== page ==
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I'm an RN as well as Zen Shiatsu therapist

  1. Feb 15, 2006 #1
    Hopefully this is the right place to post this.

    I'm an RN as well as Zen Shiatsu therapist. What is the energy that I've personally felt from others and others have felt from my hands? Couple examples: once a Reiki therapist started the session by touching my feet. I felt a very intense "wave" go all the way up to about mid thigh. It was as distinct as lying on a beach and having a wave wash over you.

    Many of my clients remark how hot my hands are. Some can sense when I'm 6-12 inches away. Other bodyworkers have the same experience. It's feels much hotter than just the usual touch. Many also remark about how they can feel "stuff" going on inside, for example, an injured area. I've noticed that it is much stronger over covered skin versus bare skin and sometimes even stronger when you're not actually touching the skin.

    What's up from you guys perspective?
     
  2. jcsd
  3. Mar 2, 2006 #2
    No one? You guys all stumped?
     
  4. Mar 2, 2006 #3

    DaveC426913

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    I'm not sure "stumped" is the operative word; I imagine "skeptical" is more appropriate.
     
  5. Mar 3, 2006 #4
    I had reiki done once and know what you're talking about. The woman started out by raising her hands above her head and bringing them down onto my chest. I felt the most amazing "wave" of pleasurable "energy" spread out from where her hands made contact. Later, there was often a sense of great heat emanating from her hands.

    I don't believe there is any actual "energy" being transferred here, though, just that the passive state of mind you're in combined with the air of ritual elicits physiological reactions to that effect. I was reminded of several times when I had been touched unexpectedly by women I was talking to which created a similar "wave" of sensation spreading out from the point of contact. Alot of women instinctively know this trick and when it will work. The emotional tension between you has to be within a certain range, and there seems to have to be a suddenness, unexpectedness to the touch that surprises you. The approach is fast, but they pull the punch at the end and when contact is made it is very gentle. This is usually on the arm or shoulder. A touch like that on a persons chest is even more intimate and powerful, especially when you aren't expecting it.

    I think the "heat" is a similar kind of instinctive manipulation of physiology. As I recall, she wasn't even actually making contact when I felt it. I believe there is something about knowing someone is right on the verge of touching you, but hovering without making contact, that causes you to have this reaction. It probably makes the capillaries in the skin dilate.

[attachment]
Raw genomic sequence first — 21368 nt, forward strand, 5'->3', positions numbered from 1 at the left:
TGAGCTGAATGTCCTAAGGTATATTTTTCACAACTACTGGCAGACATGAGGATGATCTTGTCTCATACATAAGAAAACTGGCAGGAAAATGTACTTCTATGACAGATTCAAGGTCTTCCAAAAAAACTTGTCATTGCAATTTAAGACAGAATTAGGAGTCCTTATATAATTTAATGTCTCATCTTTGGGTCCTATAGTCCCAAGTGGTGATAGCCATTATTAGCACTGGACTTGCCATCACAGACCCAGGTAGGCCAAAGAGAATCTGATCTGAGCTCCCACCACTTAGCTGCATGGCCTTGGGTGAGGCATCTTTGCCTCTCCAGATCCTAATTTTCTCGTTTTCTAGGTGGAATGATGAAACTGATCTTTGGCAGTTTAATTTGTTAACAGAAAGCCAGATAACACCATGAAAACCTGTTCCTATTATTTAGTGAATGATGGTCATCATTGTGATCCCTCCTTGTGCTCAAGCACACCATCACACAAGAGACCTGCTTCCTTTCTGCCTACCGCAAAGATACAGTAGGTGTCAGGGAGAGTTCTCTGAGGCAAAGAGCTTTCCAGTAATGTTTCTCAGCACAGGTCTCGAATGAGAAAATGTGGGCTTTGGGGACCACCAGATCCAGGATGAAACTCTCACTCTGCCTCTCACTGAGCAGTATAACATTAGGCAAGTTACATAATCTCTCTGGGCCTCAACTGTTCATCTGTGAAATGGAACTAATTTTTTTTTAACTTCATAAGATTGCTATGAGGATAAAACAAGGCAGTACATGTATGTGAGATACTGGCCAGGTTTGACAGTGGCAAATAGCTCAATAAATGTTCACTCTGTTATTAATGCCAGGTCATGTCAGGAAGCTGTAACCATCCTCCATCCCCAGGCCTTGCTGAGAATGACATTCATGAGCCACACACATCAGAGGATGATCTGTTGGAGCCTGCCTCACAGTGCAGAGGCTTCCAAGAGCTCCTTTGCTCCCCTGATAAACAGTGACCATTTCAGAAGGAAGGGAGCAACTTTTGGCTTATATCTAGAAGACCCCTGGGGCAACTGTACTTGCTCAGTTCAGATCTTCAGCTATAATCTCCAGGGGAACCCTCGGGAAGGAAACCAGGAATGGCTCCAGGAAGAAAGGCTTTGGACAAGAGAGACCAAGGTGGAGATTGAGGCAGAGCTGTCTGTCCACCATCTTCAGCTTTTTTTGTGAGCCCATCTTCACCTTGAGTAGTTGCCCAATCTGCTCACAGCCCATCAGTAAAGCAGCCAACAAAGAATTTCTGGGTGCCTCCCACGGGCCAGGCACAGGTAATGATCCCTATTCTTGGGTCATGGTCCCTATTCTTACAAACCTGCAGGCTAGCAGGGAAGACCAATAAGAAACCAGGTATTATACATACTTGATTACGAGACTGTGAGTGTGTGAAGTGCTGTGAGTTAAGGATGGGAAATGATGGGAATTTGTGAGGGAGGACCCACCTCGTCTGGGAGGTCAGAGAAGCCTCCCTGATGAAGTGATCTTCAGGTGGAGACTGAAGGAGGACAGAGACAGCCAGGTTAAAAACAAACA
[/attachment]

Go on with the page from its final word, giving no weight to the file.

Think of the opposite situation: if someone who repelled you, whom you absolutely didn't want to touch you, were getting into your personal space and doing all that touching and near touching, you'd probably end up feeling sick, unwell. A reiki practitioner knows how to set it all up so you don't feel resistant. Instead you're passive, and revert, emotionally, to about a three year old. The merest sad thought can bring you to tears, or you can feel relaxed and serene.
     
  6. Mar 3, 2006 #5

    FredGarvin

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    My wife is a licensed MT and exercise physiologist. I think the Riki stuff is a load of crap myself. My wife doesn't put much creedence in it either. I'm not going to put the kibosh on it all together, but there are a lot of crackpots out there that say that they can use it to heal and other outlandish claims that can not be backed up. I personally believe that the person on the table is pshycologically set up before hand to expect something so they think they actually do.

    Heat is a dangerous word for people to use because heat is an easy thing to measure and verify. I have a sneaky suspicion that no one would agree to having someone measure temperatures in a person's body with thermal imaging during one of these sessions.

    When I see a serious study, i.e. non-anecdotal, I will be less skeptical.
     
  7. Mar 3, 2006 #6

    Astronuc

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    The sensation of 'heat' or hot is a neural response. Physically, heat is transferred only where there is a temperature difference. Heat (energy) is transferred by conduction, convection and radiation.

    I too am skeptical like DaveC426913 and FredGarvin. I am also skeptical about crystals and vortices. But then I am an engineer.

    But then again, I do enjoy a back rub or massage when my muscles are taut or stiff. I usually massage arms or legs or lower back myself or apply a heating pad.
     
    Last edited: Mar 3, 2006
  8. Mar 3, 2006 #7

    FredGarvin

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    I thoroughly respect the benefits of massage, especially sports related therapy which my wife specializes in. It is an incredible benefit. So does pretty much every professional sports team on the planet. Plus, it just feels good.
     
  9. Mar 3, 2006 #8

    Astronuc

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    That's a good reason. :biggrin:

    Muscles need to be tenderized, just like Kobe beef, where Japanese farmers massage their beef cattle. :biggrin:

    http://www.askthemeatman.com/kobe_beef.htm - The massaging is done to relieve stress and muscle stiffness.
     
  10. Mar 3, 2006 #9
    Not sure why you're pointing this out.

    Not sure why you aren't including me in your list of skeptics. I think I completely debunked the whole phenomenon as a psychologically induced one.
     
  11. Mar 3, 2006 #10

    russ_watters